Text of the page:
Pendragon, the London-listed car dealer behind brands such as Evans Halshaw and Stratstone, has received a new £400m deal from its largest shareholder.
Sky News has learned that Hedin Group, which owns approximately 26% of Pendragon, has made an offer of 29 pence per share for the company.
The approach is expected to be confirmed in a stock market announcement Monday morning.
Hedin – led by founder Anders Hedin – operates more than 200 car showrooms in Belgium, Norway, Sweden and Switzerland through its subsidiary Hedin Bil.
It has been an outspoken critic of Pendragon’s governance in recent years, particularly in terms of executive compensation.
Mr Hedin made an earlier offer of 28 pence per share in the spring of this year, which was rejected by the target’s board.
However, according to an analyst, the latest proposal will lead to Pendragon opening talks with Hedin Group.
At 29 pence, the new offer is worth the same as a separate offer made in the summer by Lithia Motors, a US auto dealer giant with a market value of more than $7 billion.
In a statement confirming that approach in August, Pendragon said Lithia’s offer is “a meritorious commitment with its five largest shareholders and [it had] received strong support for the proposal from four of these shareholders who were willing to sign irrevocable commitments”.
However, Hedin refused to participate, which, according to insiders, led to the termination of talks with Lithia.
The Scandinavian group’s renewed interest in a takeover of its British rival has raised the intriguing prospect of a return to Pendragon, the founder of the company, who was ousted in 2019.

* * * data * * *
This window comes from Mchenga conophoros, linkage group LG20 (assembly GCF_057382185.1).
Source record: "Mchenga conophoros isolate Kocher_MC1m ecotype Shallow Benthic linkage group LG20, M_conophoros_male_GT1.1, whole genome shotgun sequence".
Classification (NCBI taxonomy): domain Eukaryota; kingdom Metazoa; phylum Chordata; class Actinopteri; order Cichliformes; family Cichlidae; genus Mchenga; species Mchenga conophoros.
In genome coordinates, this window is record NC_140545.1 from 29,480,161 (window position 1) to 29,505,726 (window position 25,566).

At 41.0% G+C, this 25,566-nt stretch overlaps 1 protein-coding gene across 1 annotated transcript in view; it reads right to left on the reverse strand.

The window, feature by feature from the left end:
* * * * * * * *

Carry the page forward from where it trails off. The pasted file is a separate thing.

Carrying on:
Mr. Finn joined the Hedin board last year.
Hedin is advised by Deutsche Bank, while Jefferies advises Pendragon.
The London-listed company, like many of its rivals, has gone through a tumultuous period during and since the pandemic, with shares closing at 22.7 pence on Friday, giving it a market value of just £317 million.
Hedin’s existing stake in the shares of Pendragon means it would need to find around £300m to fund the takeover of the company.
Like many of its rivals, Pendragon received tens of millions of pounds in government leave during the pandemic.
The company has over 150 dealers in the UK, with other brands in its portfolio including CarStore.
The latest bidding interest in Pendragon comes at a time of significant changes in the way new and used cars are sold, and a frenzy of corporate activity among the companies that sell them.
In January, Constellation Automotive, the privately owned group behind WeBuyAnyCar and Cinch, bought nearly 20 percent of the listed dealer group Lookers.
That blow came shortly after Constellation, which has a multi-billion-pound valuation, agreed to a £200 million acquisition of Marshall Motor Group, another brick-and-mortar car dealer.
Pendragon himself came at the height of the pandemic to buy his battled rival Lookers, but was turned down.
In recent years, the industry has shifted its focus to using technology to improve the auto-buying experience, with both Cinch and its New York-listed rival Cazoo putting tens of millions of pounds into brand-building through sports sponsorship deals.
Pendragon has cut 1,800 jobs and closed 15 dealers since the start of the pandemic.
On Sunday, Pendragon declined to comment, while Hedin did not respond to a request for comment.